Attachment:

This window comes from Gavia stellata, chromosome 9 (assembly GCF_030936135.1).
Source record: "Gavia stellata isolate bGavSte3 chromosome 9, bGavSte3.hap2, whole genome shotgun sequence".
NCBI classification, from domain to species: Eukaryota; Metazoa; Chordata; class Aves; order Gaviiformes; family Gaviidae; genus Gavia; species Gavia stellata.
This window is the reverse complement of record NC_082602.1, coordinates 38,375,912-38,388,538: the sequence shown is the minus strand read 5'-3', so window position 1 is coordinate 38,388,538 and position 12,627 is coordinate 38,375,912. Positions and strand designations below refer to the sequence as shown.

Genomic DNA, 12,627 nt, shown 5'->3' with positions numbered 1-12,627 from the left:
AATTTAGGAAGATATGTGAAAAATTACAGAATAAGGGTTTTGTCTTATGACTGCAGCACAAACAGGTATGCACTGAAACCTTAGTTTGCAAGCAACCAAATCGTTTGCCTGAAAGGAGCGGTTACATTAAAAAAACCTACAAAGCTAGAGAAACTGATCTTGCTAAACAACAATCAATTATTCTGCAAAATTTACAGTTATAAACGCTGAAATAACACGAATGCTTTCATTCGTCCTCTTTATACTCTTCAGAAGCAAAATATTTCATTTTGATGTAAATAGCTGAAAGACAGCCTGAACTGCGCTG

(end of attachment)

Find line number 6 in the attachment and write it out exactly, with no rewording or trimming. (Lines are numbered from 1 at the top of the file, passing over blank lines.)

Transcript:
AATTTAGGAAGATATGTGAAAAATTACAGAATAAGGGTTTTGTCTTATGACTGCAGCACAAACAGGTATGCACTGAAACCTTAGTTTGCAAGCAACCAAATCGTTTGCCTGAAAGGAGCGGTTACATTAAAAAAACCTACAAAGCTAGAGAAACTGATCTTGCTAAACAACAATCAATTATTCTGCAAAATTTACAGTTATAAACGCTGAAATAACACGAATGCTTTCATTCGTCCTCTTTATACTCTTCAGAAGCAAAATATTTCATTTTGATGTAAATAGCTGAAAGACAGCCTGAACTGCGCTG